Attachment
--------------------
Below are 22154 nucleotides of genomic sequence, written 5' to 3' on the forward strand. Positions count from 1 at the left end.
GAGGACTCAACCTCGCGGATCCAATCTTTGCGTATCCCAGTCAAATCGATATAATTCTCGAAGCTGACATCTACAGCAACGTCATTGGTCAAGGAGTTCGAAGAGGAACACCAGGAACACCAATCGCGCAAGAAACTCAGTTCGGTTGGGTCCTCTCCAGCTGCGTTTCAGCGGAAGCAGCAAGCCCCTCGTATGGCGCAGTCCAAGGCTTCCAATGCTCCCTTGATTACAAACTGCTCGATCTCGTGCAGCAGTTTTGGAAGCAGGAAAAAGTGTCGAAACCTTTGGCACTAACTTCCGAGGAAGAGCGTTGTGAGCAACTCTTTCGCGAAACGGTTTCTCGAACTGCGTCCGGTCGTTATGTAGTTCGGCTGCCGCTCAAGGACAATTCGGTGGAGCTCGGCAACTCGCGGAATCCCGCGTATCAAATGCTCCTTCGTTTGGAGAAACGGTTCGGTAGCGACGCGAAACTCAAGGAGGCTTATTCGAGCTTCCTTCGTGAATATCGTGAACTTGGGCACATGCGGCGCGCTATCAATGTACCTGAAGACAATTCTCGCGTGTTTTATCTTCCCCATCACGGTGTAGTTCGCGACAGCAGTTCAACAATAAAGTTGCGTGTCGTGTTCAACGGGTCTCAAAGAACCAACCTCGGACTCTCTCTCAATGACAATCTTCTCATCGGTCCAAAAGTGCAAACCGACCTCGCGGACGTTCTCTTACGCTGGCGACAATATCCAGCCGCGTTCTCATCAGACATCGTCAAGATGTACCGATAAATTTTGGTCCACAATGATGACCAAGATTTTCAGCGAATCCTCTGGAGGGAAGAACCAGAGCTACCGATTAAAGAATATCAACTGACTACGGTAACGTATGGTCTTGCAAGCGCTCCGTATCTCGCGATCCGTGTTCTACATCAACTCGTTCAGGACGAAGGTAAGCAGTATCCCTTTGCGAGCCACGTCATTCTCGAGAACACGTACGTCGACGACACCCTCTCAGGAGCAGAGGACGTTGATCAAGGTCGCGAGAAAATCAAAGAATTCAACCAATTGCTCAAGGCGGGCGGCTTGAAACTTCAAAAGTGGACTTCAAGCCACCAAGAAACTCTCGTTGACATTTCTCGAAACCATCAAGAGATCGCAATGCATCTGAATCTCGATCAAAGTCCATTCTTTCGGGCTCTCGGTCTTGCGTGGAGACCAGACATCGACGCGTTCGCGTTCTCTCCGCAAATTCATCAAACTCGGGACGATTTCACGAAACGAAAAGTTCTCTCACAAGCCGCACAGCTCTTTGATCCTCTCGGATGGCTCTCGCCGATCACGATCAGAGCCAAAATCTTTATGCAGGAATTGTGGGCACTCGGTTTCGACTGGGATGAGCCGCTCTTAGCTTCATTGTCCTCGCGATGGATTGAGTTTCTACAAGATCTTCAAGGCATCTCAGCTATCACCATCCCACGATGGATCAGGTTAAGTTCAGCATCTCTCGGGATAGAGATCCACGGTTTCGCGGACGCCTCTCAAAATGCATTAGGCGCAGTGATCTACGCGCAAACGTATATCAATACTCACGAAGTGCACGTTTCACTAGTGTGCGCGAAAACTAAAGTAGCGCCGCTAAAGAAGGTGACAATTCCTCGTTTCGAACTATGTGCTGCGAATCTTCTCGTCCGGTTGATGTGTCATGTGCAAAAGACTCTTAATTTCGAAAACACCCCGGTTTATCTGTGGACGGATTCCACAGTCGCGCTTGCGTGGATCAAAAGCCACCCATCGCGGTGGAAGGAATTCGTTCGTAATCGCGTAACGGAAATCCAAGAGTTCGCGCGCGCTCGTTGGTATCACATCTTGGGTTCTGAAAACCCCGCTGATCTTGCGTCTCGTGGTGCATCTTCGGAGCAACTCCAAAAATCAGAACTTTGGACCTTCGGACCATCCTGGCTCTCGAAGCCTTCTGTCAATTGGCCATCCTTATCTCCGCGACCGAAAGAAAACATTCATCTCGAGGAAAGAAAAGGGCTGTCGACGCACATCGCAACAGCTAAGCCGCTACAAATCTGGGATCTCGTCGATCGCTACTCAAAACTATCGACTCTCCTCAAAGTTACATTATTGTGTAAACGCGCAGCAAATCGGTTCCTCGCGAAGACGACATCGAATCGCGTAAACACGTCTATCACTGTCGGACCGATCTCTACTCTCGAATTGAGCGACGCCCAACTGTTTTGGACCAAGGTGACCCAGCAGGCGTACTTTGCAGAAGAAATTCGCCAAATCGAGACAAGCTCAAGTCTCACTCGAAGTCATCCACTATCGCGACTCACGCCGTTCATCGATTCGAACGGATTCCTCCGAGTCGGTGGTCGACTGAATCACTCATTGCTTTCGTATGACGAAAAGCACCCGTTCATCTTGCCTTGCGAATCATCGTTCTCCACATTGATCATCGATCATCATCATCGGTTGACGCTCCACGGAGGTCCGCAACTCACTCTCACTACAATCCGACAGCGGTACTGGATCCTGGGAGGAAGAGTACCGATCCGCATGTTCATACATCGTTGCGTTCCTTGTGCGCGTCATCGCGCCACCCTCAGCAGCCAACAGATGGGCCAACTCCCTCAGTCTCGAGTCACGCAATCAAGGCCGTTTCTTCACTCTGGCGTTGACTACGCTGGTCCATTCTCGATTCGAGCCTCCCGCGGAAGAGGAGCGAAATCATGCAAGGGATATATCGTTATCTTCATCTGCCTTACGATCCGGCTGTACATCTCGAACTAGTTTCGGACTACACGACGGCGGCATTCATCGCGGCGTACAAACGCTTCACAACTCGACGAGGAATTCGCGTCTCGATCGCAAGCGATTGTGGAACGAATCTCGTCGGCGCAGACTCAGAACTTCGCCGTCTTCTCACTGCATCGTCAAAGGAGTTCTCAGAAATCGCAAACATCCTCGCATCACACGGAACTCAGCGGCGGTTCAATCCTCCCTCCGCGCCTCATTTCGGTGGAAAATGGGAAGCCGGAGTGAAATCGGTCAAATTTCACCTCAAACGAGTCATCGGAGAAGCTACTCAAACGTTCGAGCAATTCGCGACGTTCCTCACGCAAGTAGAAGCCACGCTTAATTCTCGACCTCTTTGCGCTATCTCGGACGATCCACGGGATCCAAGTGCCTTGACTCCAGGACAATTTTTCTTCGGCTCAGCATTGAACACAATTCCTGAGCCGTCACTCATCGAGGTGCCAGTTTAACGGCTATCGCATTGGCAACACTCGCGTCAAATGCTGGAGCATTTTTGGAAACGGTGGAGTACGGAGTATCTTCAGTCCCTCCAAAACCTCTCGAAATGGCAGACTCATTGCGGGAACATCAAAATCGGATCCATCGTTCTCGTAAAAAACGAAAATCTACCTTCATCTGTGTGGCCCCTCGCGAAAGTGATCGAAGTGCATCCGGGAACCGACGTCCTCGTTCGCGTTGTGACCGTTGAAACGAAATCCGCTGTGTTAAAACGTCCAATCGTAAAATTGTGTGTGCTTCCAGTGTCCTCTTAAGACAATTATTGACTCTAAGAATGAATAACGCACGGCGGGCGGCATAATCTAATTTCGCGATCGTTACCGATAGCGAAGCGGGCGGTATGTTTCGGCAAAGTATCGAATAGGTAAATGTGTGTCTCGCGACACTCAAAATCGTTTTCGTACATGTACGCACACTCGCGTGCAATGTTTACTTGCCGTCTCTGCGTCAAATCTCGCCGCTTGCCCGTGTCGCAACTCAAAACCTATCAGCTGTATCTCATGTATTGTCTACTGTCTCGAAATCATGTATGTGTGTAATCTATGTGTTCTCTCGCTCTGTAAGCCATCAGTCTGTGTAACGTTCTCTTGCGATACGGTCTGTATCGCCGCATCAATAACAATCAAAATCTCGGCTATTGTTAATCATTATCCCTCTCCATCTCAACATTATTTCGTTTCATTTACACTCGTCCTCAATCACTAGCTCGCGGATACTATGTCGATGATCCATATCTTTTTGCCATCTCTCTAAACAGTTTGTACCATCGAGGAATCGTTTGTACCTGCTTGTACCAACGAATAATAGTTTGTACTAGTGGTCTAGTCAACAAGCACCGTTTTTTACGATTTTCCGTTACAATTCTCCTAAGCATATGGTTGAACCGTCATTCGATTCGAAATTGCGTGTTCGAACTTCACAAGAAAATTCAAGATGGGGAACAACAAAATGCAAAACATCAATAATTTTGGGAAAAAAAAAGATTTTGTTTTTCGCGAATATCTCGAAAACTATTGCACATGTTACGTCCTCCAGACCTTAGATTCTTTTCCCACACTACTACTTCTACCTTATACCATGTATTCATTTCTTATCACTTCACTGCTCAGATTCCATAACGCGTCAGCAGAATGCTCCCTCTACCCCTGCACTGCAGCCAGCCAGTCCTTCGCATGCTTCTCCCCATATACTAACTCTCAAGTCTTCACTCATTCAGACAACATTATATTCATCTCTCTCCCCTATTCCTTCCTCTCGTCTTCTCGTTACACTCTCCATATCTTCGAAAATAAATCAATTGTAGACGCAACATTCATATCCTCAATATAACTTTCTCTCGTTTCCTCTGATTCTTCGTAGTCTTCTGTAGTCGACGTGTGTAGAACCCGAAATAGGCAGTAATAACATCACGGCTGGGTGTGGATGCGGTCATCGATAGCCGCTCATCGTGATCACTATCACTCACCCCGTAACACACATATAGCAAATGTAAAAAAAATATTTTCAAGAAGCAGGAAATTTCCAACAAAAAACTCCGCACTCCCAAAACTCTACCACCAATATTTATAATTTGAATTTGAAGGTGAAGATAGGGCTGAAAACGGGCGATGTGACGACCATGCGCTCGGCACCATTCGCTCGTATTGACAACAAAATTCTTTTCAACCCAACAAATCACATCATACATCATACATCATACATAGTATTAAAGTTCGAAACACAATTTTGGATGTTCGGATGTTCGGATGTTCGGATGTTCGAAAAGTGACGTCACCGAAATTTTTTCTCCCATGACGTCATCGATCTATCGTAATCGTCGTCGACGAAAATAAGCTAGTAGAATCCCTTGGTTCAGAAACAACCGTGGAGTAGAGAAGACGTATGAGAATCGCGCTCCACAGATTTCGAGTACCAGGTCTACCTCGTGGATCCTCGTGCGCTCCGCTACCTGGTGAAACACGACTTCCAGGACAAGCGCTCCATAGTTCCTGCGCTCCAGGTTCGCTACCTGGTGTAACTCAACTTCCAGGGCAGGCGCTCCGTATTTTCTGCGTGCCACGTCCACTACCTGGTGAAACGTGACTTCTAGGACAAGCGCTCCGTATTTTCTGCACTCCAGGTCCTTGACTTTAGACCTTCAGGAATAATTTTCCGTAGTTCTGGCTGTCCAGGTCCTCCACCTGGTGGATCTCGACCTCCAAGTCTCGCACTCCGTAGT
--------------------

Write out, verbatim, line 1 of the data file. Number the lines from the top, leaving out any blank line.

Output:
Below are 22154 nucleotides of genomic sequence, written 5' to 3' on the forward strand. Positions count from 1 at the left end.